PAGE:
Raids. Checkpoints. Late-night busts. It’s all been part of the job for the lawman tasked with enforcing New York City’s COVID-19 restrictions.
The pandemic crackdown by the New York City Sheriff’s Office raises the question: Is there a new sheriff in a town that barely knew it had one?
The answer: No, Sheriff Joseph Fucito is not a newcomer. He’s worn the badge for the past six years, serving until now in a civil law-enforcement role that hasn’t carried the notoriety of the sheriffs of Wild West folklore.
That changed when, thanks to an expanded role ordered by Mayor Bill de Blasio, Fucito emerged from obscurity as leader of a force that’s normally more focused on assignments like chasing cigarette tax scofflaws and carrying out eviction orders as a division of the city Department of Finance.
In recent months, the sheriff’s office has been the primary New York City agency enforcing the rules set up to slow the spread of the coronavirus.
Fucito’s force first stepped into the pandemic fray earlier this year while the New York City Police Department was busy grappling with massive street protests over the police killing of George Floyd and a spike in city shootings.
Since August, sheriff’s deputies have shut down 41 illegal large-scale gatherings, including underground parties featuring DJs, alcohol and maskless revelers. They have also stopped more than 9,000 vehicles at bridge-and-tunnel entry points to check on travel origin and warn of quarantine regulations, passing out nearly 64,000 masks in the process.
De Blasio has called the deputies working for Fucito “heroes” of the city’s outbreak response. Still, even the mayor concedes that before the pandemic, “people didn’t know a lot about the sheriff’s department.”
Indeed, the sheriff’s office doesn’t carry the cachet of the NYPD, which has 36,000 officers and is omnipresent in the city. But it has an annual budget of about $40 million and a force of 150 officers who carry guns, drive marked patrol cars and can lock people up.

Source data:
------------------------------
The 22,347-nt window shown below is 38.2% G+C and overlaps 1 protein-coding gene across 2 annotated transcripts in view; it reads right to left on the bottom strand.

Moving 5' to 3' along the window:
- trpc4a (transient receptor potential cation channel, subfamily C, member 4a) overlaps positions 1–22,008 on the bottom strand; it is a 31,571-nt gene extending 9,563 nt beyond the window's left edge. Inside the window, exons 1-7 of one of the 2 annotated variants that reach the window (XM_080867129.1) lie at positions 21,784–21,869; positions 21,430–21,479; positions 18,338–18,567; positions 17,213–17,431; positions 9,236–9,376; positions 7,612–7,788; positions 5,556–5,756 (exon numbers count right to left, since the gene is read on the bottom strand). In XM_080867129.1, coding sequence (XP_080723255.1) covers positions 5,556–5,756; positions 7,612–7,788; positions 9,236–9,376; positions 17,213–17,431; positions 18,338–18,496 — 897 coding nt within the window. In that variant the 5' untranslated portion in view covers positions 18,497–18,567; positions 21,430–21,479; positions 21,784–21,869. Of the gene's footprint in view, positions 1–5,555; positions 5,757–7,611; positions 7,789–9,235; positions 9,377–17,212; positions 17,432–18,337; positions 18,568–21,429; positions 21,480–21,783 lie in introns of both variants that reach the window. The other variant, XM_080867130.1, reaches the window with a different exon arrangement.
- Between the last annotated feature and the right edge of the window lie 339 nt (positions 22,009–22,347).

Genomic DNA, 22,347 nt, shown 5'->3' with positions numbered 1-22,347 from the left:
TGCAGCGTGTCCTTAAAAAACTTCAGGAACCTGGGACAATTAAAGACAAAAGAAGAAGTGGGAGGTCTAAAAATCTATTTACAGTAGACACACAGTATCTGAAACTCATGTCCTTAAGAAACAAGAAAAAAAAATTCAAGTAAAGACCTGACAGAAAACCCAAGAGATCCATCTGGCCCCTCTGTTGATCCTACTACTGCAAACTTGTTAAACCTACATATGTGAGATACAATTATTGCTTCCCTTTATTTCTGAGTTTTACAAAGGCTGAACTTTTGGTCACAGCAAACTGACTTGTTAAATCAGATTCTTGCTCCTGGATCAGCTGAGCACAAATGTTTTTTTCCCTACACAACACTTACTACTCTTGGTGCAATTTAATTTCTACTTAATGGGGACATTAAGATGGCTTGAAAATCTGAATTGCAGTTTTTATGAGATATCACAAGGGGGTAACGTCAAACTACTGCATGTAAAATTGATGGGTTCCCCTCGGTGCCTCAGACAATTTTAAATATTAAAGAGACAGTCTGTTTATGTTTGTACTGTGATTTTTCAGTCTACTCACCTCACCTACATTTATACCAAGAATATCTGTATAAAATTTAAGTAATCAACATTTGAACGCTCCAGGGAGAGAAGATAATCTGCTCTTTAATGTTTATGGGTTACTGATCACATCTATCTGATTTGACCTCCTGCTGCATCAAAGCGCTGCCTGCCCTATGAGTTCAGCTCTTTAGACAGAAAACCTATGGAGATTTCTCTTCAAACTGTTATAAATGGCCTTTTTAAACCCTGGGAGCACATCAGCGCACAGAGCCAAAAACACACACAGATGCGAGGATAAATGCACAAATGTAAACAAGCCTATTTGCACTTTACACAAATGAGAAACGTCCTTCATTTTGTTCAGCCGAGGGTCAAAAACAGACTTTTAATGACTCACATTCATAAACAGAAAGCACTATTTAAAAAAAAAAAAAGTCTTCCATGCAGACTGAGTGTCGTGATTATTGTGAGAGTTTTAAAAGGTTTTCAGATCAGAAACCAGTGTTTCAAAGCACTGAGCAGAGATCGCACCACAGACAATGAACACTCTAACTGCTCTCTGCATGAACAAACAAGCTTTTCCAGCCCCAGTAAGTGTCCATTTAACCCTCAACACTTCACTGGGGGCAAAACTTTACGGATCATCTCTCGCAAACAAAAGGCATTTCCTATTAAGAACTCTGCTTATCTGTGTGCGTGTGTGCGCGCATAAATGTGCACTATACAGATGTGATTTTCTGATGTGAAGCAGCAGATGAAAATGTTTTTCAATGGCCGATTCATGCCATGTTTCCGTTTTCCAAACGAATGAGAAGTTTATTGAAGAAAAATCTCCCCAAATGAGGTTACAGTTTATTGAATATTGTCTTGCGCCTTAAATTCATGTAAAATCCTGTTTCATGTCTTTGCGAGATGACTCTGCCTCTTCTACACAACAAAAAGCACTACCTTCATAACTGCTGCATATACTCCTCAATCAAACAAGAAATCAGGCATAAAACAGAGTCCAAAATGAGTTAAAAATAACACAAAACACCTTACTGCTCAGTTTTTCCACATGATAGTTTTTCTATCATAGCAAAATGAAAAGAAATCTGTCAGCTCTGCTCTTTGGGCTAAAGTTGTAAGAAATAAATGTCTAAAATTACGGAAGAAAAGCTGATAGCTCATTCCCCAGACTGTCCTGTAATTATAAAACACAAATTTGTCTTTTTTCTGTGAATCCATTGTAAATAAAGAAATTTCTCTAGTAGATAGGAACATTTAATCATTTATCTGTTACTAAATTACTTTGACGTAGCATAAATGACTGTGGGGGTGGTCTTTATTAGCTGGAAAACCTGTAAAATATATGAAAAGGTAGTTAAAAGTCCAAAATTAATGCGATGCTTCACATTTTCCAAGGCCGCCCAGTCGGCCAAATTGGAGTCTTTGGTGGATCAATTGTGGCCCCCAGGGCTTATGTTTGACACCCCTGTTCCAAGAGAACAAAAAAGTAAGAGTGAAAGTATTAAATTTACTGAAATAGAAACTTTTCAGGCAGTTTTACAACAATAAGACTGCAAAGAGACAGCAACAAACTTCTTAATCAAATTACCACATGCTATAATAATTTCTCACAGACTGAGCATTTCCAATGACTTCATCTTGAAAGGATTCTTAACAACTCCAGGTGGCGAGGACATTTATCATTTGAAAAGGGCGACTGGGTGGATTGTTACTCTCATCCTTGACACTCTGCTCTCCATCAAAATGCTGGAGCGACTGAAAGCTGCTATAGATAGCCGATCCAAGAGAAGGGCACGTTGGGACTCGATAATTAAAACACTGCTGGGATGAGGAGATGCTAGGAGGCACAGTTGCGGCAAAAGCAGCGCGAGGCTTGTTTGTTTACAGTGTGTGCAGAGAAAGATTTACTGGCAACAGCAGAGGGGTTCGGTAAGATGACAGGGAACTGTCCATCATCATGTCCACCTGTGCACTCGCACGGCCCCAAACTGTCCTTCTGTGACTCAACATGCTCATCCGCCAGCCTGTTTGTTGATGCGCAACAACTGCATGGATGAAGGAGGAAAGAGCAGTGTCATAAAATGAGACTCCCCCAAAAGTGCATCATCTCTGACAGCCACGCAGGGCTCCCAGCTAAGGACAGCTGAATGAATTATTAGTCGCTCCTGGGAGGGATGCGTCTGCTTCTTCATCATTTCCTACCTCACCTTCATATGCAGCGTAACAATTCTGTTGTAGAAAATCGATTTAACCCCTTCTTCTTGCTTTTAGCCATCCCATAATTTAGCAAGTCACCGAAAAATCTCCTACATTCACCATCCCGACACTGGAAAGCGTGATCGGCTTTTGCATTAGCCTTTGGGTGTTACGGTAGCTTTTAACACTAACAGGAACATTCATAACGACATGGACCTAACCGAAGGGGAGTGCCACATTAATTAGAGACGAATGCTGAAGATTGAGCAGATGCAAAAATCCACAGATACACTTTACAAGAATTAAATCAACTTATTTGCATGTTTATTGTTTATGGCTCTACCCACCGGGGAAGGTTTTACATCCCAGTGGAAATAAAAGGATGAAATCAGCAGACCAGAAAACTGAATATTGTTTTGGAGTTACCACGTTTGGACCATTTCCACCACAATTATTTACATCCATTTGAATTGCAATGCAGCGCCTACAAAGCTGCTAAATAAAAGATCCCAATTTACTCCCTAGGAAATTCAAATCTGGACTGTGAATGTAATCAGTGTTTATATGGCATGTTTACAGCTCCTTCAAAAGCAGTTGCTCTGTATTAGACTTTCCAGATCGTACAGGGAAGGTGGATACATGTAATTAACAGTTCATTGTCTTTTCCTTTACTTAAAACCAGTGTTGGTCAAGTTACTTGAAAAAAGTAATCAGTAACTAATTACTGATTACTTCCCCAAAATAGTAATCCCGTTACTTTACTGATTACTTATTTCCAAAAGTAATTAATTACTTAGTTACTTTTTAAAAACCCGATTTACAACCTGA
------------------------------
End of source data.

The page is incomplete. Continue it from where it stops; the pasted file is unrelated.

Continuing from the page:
Fucito didn’t respond to multiple interview requests from The Associated Press. According to a city website, he was appointed to the post in 2014 after rising through the ranks since 1988, “when he became, at 18, the youngest deputy sheriff in the city’s history.” His current top rank earns him $213,000 a year.
Fucito has occasionally appeared in his commanding officer uniform at the mayor’s press briefings — once offering an aside that there’s an archaic city law allowing authorities to hospitalize quarantine violators.
The sheriff’s office has publicized its work on social media. A tweet late last month announced the shutdown of an “illegal bottle club” that hosted about 400 people in midtown Manhattan, resulting in “health and alcohol beverage control law” charges against the organizers.
The high noon moment for the sheriff’s office came earlier this month at Mac’s Public House on Staten Island, a conservative borough that has seen resistance to COVID-19 restrictions.
That night, deputies came to arrest a bar co-owner, Danny Presti, for allegedly serving patrons in defiance of city and state closure orders. They said Presti got into his car, struck a deputy and kept driving for about 100 yards (90 meters) with the deputy hanging onto the hood, resulting in fractures to both legs.
Presti, 34, was charged with third-degree assault, reckless driving, menacing and resisting arrest and was released without bail. His lawyer, Louis Gelormino, has denied the charges, suggesting that the sheriff’s office being the agency to bust his client shows the case isn’t serious.
“In my mind, NYPD makes arrests in this city when it comes to criminality,” Gelormino said. “They want no part of it. Neither do the state troopers.”
A union for the deputies responded by saying that the officers had been put in the impossible position of having to enforce “ad-hoc” coronavirus protocols they understood were hurting businesses.
“But taking their anger and frustrations out on our members is completely unacceptable,” the union said in a statement.
The sheriff’s work isn’t likely to end soon.
As virus cases have risen this autumn, the state has gradually tightened restrictions, requiring out-of-state travelers to get a coronavirus test or endure a lengthy quarantine, halting indoor dining at restaurants, ordering nonessential businesses in some hot spots to temporarily close, and limiting private gatherings to no more than 10 people.
There has been talk in recent weeks of even more restrictions in January if virus hospitalizations continue to rise.
If that happens, it will likely be the sheriff’s office, not police, trying to get people to obey the rules. City officials have been reluctant to give the NYPD a bigger role after a series of violent encounters in late spring over minor infractions.
The sheriff’s office has focused much of its efforts on the biggest violators, targeting speakeasies and businesses blatantly disregarding the law, rather than regular New Yorkers who might not be following the rules.
“Keeping New York infection rates low is one of the most critical public safety and health initiatives facing the city,” Fucito said at a mayoral briefing. “And we must continue to do our part, to keep each other safe.”